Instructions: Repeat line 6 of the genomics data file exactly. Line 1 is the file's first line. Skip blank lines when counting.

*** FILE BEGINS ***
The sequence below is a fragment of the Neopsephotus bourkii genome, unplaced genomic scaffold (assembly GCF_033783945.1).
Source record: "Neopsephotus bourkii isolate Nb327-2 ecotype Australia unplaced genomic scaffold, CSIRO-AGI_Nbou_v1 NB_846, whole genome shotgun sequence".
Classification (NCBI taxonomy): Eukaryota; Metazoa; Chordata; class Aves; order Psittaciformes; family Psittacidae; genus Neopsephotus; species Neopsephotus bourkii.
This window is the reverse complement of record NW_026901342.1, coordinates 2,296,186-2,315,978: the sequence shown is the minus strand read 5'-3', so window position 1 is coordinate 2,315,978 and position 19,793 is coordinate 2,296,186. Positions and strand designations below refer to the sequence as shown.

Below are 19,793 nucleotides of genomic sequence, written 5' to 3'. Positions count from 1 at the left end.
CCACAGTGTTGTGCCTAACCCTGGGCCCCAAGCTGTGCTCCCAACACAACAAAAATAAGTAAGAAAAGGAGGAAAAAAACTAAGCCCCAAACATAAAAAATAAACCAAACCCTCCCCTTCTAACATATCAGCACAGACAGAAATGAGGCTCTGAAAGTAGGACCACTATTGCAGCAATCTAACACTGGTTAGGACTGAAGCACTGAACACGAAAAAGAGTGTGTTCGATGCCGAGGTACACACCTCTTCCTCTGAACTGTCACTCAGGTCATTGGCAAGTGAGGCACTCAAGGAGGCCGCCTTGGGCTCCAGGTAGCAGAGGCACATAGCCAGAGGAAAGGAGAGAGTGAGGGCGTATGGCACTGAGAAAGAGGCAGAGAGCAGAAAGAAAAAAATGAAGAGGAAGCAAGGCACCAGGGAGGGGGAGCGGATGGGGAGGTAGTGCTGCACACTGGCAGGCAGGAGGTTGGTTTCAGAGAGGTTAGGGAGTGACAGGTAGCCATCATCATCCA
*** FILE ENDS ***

CCACAGTGTTGTGCCTAACCCTGGGCCCCAAGCTGTGCTCCCAACACAACAAAAATAAGTAAGAAAAGGAGGAAAAAAACTAAGCCCCAAACATAAAAAATAAACCAAACCCTCCCCTTCTAACATATCAGCACAGACAGAAATGAGGCTCTGAAAGTAGGACCACTATTGCAGCAATCTAACACTGGTTAGGACTGAAGCACTGAACACGAAAAAGAGTGTGTTCGATGCCGAGGTACACACCTCTTCCTCTGAACTGTCACTCAGGTCATTGGCAAGTGAGGCACTCAAGGAGGCCGCCTTGGGCTCCAGGTAGCAGAGGCACATAGCCAGAGGAAAGGAGAGAGTGAGGGCGTATGGCACTGAGAAAGAGGCAGAGAGCAGAAAGAAAAAAATGAAGAGGAAGCAAGGCACCAGGGAGGGGGAGCGGATGGGGAGGTAGTGCTGCACACTGGCAGGCAGGAGGTTGGTTTCAGAGAGGTTAGGGAGTGACAGGTAGCCATCATCATCCA